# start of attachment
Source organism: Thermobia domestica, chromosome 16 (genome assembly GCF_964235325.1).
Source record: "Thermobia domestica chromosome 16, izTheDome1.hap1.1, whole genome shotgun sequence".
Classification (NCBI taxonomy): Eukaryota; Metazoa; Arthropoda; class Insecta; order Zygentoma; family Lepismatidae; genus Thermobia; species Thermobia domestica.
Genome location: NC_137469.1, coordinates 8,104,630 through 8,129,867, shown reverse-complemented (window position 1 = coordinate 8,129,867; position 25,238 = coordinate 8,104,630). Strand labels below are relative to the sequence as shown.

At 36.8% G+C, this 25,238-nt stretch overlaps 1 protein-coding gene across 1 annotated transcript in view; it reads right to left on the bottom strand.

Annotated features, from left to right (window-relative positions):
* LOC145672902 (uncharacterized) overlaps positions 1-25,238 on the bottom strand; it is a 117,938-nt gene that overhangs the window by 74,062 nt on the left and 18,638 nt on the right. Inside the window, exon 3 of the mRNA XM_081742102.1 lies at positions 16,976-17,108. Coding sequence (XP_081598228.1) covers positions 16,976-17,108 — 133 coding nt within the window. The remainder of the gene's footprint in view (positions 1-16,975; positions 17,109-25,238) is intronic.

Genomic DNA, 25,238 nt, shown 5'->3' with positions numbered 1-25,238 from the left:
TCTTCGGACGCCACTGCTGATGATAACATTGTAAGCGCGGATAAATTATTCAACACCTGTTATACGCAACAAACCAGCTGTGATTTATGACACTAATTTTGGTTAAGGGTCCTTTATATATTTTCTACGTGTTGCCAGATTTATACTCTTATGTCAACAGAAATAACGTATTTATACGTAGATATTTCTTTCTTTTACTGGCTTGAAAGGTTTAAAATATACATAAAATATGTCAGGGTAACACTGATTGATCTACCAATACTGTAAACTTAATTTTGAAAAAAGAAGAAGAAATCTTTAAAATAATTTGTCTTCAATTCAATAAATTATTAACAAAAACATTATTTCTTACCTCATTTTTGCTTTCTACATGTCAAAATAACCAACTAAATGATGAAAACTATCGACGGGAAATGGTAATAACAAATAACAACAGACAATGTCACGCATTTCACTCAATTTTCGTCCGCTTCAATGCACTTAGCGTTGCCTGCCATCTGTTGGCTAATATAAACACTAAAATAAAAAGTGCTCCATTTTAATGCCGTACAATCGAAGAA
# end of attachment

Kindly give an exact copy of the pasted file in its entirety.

Source organism: Thermobia domestica, chromosome 16 (genome assembly GCF_964235325.1).
Source record: "Thermobia domestica chromosome 16, izTheDome1.hap1.1, whole genome shotgun sequence".
Classification (NCBI taxonomy): Eukaryota; Metazoa; Arthropoda; class Insecta; order Zygentoma; family Lepismatidae; genus Thermobia; species Thermobia domestica.
Genome location: NC_137469.1, coordinates 8,104,630 through 8,129,867, shown reverse-complemented (window position 1 = coordinate 8,129,867; position 25,238 = coordinate 8,104,630). Strand labels below are relative to the sequence as shown.

At 36.8% G+C, this 25,238-nt stretch overlaps 1 protein-coding gene across 1 annotated transcript in view; it reads right to left on the bottom strand.

Annotated features, from left to right (window-relative positions):
* LOC145672902 (uncharacterized) overlaps positions 1-25,238 on the bottom strand; it is a 117,938-nt gene that overhangs the window by 74,062 nt on the left and 18,638 nt on the right. Inside the window, exon 3 of the mRNA XM_081742102.1 lies at positions 16,976-17,108. Coding sequence (XP_081598228.1) covers positions 16,976-17,108 — 133 coding nt within the window. The remainder of the gene's footprint in view (positions 1-16,975; positions 17,109-25,238) is intronic.

Genomic DNA, 25,238 nt, shown 5'->3' with positions numbered 1-25,238 from the left:
TCTTCGGACGCCACTGCTGATGATAACATTGTAAGCGCGGATAAATTATTCAACACCTGTTATACGCAACAAACCAGCTGTGATTTATGACACTAATTTTGGTTAAGGGTCCTTTATATATTTTCTACGTGTTGCCAGATTTATACTCTTATGTCAACAGAAATAACGTATTTATACGTAGATATTTCTTTCTTTTACTGGCTTGAAAGGTTTAAAATATACATAAAATATGTCAGGGTAACACTGATTGATCTACCAATACTGTAAACTTAATTTTGAAAAAAGAAGAAGAAATCTTTAAAATAATTTGTCTTCAATTCAATAAATTATTAACAAAAACATTATTTCTTACCTCATTTTTGCTTTCTACATGTCAAAATAACCAACTAAATGATGAAAACTATCGACGGGAAATGGTAATAACAAATAACAACAGACAATGTCACGCATTTCACTCAATTTTCGTCCGCTTCAATGCACTTAGCGTTGCCTGCCATCTGTTGGCTAATATAAACACTAAAATAAAAAGTGCTCCATTTTAATGCCGTACAATCGAAGAA